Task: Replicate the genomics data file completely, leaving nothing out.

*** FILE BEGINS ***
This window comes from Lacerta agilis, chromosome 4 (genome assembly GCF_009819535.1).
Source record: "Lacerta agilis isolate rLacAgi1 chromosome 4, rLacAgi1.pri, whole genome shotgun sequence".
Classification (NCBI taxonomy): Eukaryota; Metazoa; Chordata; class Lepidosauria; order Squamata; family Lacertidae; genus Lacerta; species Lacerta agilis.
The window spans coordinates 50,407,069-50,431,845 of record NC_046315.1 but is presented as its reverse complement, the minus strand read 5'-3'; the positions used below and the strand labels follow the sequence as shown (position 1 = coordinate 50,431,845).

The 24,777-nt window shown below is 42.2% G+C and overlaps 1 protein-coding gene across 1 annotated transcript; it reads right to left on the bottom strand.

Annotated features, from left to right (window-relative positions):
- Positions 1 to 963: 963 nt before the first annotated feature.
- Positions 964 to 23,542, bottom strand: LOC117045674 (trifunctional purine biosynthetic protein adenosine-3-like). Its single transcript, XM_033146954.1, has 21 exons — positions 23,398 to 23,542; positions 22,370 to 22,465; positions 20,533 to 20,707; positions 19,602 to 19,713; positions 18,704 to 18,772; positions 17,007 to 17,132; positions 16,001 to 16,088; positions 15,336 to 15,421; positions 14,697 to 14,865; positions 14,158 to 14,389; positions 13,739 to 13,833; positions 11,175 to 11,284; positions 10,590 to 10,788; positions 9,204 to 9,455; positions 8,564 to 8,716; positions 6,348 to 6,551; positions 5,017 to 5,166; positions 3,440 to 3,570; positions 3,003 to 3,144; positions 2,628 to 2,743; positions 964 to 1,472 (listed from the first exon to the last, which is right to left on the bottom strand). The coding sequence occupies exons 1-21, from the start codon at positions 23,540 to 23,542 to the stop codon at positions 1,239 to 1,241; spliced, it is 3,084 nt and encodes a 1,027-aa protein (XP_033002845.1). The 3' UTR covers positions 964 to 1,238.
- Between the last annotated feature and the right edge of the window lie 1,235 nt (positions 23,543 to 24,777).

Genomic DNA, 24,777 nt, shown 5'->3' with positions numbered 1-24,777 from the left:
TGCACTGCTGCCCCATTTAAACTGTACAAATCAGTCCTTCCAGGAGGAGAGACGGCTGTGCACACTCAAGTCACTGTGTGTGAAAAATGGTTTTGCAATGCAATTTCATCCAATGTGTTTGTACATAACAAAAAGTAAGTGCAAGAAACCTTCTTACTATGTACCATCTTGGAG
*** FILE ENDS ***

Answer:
This window comes from Lacerta agilis, chromosome 4 (genome assembly GCF_009819535.1).
Source record: "Lacerta agilis isolate rLacAgi1 chromosome 4, rLacAgi1.pri, whole genome shotgun sequence".
Classification (NCBI taxonomy): Eukaryota; Metazoa; Chordata; class Lepidosauria; order Squamata; family Lacertidae; genus Lacerta; species Lacerta agilis.
The window spans coordinates 50,407,069-50,431,845 of record NC_046315.1 but is presented as its reverse complement, the minus strand read 5'-3'; the positions used below and the strand labels follow the sequence as shown (position 1 = coordinate 50,431,845).

The 24,777-nt window shown below is 42.2% G+C and overlaps 1 protein-coding gene across 1 annotated transcript; it reads right to left on the bottom strand.

Annotated features, from left to right (window-relative positions):
- Positions 1 to 963: 963 nt before the first annotated feature.
- Positions 964 to 23,542, bottom strand: LOC117045674 (trifunctional purine biosynthetic protein adenosine-3-like). Its single transcript, XM_033146954.1, has 21 exons — positions 23,398 to 23,542; positions 22,370 to 22,465; positions 20,533 to 20,707; positions 19,602 to 19,713; positions 18,704 to 18,772; positions 17,007 to 17,132; positions 16,001 to 16,088; positions 15,336 to 15,421; positions 14,697 to 14,865; positions 14,158 to 14,389; positions 13,739 to 13,833; positions 11,175 to 11,284; positions 10,590 to 10,788; positions 9,204 to 9,455; positions 8,564 to 8,716; positions 6,348 to 6,551; positions 5,017 to 5,166; positions 3,440 to 3,570; positions 3,003 to 3,144; positions 2,628 to 2,743; positions 964 to 1,472 (listed from the first exon to the last, which is right to left on the bottom strand). The coding sequence occupies exons 1-21, from the start codon at positions 23,540 to 23,542 to the stop codon at positions 1,239 to 1,241; spliced, it is 3,084 nt and encodes a 1,027-aa protein (XP_033002845.1). The 3' UTR covers positions 964 to 1,238.
- Between the last annotated feature and the right edge of the window lie 1,235 nt (positions 23,543 to 24,777).

Genomic DNA, 24,777 nt, shown 5'->3' with positions numbered 1-24,777 from the left:
TGCACTGCTGCCCCATTTAAACTGTACAAATCAGTCCTTCCAGGAGGAGAGACGGCTGTGCACACTCAAGTCACTGTGTGTGAAAAATGGTTTTGCAATGCAATTTCATCCAATGTGTTTGTACATAACAAAAAGTAAGTGCAAGAAACCTTCTTACTATGTACCATCTTGGAG